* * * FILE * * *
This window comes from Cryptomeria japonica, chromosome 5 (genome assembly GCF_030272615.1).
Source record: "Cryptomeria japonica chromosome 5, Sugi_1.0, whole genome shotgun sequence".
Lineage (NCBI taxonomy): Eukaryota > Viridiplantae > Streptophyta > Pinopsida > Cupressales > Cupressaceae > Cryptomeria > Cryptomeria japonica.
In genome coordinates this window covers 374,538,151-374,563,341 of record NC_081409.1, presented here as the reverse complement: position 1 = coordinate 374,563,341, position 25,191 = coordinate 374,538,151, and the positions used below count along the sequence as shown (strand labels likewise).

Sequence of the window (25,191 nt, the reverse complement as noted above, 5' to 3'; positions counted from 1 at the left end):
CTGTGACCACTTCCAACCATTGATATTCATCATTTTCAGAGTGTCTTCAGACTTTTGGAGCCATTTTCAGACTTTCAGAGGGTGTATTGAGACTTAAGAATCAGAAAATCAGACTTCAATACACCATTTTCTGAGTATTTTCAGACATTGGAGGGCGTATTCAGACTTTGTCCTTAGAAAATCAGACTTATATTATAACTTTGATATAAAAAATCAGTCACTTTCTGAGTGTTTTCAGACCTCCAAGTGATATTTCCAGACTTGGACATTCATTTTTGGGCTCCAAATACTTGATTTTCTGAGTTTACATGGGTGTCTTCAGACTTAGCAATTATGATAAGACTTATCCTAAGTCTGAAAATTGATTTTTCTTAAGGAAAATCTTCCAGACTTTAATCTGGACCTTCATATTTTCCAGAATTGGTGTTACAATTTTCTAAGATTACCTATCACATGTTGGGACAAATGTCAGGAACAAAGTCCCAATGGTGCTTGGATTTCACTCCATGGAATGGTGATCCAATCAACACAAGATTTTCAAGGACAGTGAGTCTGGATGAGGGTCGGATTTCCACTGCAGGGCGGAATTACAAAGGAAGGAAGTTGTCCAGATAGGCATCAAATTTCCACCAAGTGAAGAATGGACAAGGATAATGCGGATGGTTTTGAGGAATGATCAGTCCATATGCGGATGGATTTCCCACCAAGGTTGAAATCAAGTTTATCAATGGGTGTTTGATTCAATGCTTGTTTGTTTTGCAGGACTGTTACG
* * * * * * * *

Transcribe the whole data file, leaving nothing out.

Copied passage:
This window comes from Cryptomeria japonica, chromosome 5 (genome assembly GCF_030272615.1).
Source record: "Cryptomeria japonica chromosome 5, Sugi_1.0, whole genome shotgun sequence".
Lineage (NCBI taxonomy): Eukaryota > Viridiplantae > Streptophyta > Pinopsida > Cupressales > Cupressaceae > Cryptomeria > Cryptomeria japonica.
In genome coordinates this window covers 374,538,151-374,563,341 of record NC_081409.1, presented here as the reverse complement: position 1 = coordinate 374,563,341, position 25,191 = coordinate 374,538,151, and the positions used below count along the sequence as shown (strand labels likewise).

Sequence of the window (25,191 nt, the reverse complement as noted above, 5' to 3'; positions counted from 1 at the left end):
CTGTGACCACTTCCAACCATTGATATTCATCATTTTCAGAGTGTCTTCAGACTTTTGGAGCCATTTTCAGACTTTCAGAGGGTGTATTGAGACTTAAGAATCAGAAAATCAGACTTCAATACACCATTTTCTGAGTATTTTCAGACATTGGAGGGCGTATTCAGACTTTGTCCTTAGAAAATCAGACTTATATTATAACTTTGATATAAAAAATCAGTCACTTTCTGAGTGTTTTCAGACCTCCAAGTGATATTTCCAGACTTGGACATTCATTTTTGGGCTCCAAATACTTGATTTTCTGAGTTTACATGGGTGTCTTCAGACTTAGCAATTATGATAAGACTTATCCTAAGTCTGAAAATTGATTTTTCTTAAGGAAAATCTTCCAGACTTTAATCTGGACCTTCATATTTTCCAGAATTGGTGTTACAATTTTCTAAGATTACCTATCACATGTTGGGACAAATGTCAGGAACAAAGTCCCAATGGTGCTTGGATTTCACTCCATGGAATGGTGATCCAATCAACACAAGATTTTCAAGGACAGTGAGTCTGGATGAGGGTCGGATTTCCACTGCAGGGCGGAATTACAAAGGAAGGAAGTTGTCCAGATAGGCATCAAATTTCCACCAAGTGAAGAATGGACAAGGATAATGCGGATGGTTTTGAGGAATGATCAGTCCATATGCGGATGGATTTCCCACCAAGGTTGAAATCAAGTTTATCAATGGGTGTTTGATTCAATGCTTGTTTGTTTTGCAGGACTGTTACG